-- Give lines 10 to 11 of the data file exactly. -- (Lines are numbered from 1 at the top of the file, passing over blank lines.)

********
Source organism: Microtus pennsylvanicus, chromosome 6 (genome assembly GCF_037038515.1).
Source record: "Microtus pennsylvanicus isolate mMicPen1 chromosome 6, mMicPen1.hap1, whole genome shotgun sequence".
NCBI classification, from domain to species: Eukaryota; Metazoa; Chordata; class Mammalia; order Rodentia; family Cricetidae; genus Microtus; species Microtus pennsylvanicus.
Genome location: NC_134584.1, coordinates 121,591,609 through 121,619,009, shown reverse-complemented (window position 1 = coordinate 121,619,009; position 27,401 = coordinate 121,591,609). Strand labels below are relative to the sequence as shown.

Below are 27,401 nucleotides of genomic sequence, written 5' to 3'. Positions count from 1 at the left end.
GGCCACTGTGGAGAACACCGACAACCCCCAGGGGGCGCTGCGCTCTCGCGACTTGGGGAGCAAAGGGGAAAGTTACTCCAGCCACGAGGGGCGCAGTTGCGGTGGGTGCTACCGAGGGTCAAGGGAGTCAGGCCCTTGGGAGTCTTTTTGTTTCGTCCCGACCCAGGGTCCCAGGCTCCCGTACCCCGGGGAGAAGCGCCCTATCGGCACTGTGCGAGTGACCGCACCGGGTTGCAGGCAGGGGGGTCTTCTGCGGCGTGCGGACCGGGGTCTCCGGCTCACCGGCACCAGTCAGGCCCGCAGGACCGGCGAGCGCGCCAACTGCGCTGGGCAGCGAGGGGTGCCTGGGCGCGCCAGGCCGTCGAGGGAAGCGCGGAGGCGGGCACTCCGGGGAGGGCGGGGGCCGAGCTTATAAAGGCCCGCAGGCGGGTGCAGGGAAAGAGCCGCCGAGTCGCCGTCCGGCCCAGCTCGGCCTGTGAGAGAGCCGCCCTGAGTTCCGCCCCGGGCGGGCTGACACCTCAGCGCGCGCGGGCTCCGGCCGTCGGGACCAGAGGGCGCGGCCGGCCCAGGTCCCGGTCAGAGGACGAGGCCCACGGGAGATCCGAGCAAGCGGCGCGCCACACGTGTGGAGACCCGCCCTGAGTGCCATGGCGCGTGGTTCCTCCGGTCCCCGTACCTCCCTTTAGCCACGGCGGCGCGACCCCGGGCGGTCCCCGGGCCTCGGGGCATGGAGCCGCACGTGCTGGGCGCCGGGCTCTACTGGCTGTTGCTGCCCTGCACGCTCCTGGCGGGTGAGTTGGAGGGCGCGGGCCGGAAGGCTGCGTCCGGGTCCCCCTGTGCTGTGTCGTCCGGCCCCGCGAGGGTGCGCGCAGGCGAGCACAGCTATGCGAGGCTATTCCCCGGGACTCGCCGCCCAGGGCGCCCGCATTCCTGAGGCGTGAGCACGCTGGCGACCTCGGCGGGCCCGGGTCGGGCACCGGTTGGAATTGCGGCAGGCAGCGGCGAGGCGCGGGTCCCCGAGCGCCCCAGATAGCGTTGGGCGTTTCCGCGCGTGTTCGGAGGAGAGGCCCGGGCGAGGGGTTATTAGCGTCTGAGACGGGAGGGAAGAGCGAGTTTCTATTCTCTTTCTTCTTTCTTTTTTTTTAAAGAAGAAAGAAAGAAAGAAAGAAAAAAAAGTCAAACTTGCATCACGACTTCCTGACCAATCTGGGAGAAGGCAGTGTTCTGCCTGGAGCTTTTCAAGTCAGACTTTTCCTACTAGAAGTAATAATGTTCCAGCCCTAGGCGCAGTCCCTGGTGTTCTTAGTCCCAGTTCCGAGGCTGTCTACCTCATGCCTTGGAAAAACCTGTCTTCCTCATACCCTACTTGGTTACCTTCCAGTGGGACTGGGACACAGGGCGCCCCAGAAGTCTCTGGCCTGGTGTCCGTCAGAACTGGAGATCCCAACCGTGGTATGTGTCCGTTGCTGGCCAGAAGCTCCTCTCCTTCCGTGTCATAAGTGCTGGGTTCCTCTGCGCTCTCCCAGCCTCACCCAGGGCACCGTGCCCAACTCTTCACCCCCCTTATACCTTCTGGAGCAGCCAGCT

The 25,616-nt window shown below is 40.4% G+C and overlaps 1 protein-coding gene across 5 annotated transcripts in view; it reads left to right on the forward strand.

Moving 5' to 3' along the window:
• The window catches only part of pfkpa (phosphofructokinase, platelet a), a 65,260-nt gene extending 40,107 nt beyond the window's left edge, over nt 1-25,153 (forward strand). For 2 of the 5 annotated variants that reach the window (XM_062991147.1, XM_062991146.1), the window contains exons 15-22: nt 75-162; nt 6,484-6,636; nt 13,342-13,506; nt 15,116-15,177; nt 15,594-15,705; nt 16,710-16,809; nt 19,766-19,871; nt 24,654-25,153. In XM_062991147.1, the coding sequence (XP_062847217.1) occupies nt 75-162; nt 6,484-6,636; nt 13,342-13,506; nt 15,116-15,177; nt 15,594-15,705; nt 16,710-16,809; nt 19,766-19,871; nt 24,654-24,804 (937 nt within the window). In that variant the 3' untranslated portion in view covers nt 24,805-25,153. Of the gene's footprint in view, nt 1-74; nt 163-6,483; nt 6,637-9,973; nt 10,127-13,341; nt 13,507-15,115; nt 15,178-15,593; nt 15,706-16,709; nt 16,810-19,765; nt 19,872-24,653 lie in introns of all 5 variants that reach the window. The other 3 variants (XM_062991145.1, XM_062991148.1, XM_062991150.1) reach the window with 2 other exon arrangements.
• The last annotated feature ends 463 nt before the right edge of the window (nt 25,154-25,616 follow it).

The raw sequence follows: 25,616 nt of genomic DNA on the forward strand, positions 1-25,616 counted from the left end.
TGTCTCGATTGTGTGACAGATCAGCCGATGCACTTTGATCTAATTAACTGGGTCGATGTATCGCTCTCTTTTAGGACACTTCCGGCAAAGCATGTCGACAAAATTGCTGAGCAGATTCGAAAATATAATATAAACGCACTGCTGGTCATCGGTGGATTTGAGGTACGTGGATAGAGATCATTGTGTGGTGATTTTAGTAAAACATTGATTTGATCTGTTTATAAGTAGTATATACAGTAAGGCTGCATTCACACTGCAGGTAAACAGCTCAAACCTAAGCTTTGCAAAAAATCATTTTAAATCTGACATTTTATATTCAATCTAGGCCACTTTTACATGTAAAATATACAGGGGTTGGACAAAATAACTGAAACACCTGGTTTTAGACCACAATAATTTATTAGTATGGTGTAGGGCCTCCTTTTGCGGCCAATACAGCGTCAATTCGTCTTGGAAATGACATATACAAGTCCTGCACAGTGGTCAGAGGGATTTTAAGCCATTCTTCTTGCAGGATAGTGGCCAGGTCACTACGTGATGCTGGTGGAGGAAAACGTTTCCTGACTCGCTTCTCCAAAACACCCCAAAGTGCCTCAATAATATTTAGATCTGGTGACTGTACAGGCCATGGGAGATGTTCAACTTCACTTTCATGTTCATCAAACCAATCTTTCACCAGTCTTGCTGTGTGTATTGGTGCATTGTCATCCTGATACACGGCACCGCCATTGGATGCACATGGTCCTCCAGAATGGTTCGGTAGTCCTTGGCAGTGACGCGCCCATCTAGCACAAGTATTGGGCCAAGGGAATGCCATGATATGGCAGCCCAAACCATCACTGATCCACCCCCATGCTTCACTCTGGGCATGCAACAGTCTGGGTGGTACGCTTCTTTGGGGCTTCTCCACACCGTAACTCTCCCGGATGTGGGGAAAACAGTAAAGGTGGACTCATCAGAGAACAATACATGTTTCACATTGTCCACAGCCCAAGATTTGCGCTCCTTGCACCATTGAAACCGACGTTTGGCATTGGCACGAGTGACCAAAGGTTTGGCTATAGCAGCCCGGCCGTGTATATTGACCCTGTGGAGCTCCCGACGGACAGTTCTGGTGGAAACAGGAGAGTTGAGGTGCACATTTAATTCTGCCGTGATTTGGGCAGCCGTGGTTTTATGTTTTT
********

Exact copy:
• The last annotated feature ends 463 nt before the right edge of the window (nt 25,154-25,616 follow it).

The raw sequence follows: 25,616 nt of genomic DNA on the forward strand, positions 1-25,616 counted from the left end.